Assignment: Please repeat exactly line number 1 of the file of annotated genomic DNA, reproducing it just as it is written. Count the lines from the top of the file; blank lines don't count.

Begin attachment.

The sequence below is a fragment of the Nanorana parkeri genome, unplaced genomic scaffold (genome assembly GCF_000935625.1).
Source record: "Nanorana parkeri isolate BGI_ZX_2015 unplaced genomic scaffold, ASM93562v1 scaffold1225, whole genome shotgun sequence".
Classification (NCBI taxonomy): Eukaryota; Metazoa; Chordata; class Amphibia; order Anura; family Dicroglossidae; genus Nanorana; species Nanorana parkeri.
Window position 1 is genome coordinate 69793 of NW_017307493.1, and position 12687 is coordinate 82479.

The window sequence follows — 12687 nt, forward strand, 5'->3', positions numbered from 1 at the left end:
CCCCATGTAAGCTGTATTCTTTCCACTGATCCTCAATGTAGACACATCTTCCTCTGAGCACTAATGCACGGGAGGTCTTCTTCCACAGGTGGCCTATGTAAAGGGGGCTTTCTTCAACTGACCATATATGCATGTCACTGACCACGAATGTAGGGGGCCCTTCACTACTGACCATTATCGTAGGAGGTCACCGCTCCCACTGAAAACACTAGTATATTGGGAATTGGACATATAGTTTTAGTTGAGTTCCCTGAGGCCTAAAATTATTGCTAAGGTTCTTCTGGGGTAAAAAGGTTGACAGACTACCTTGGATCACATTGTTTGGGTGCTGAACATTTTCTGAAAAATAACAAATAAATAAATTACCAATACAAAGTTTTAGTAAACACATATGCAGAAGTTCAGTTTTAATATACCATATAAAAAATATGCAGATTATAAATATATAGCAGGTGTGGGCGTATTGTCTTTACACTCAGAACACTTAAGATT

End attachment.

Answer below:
The sequence below is a fragment of the Nanorana parkeri genome, unplaced genomic scaffold (genome assembly GCF_000935625.1).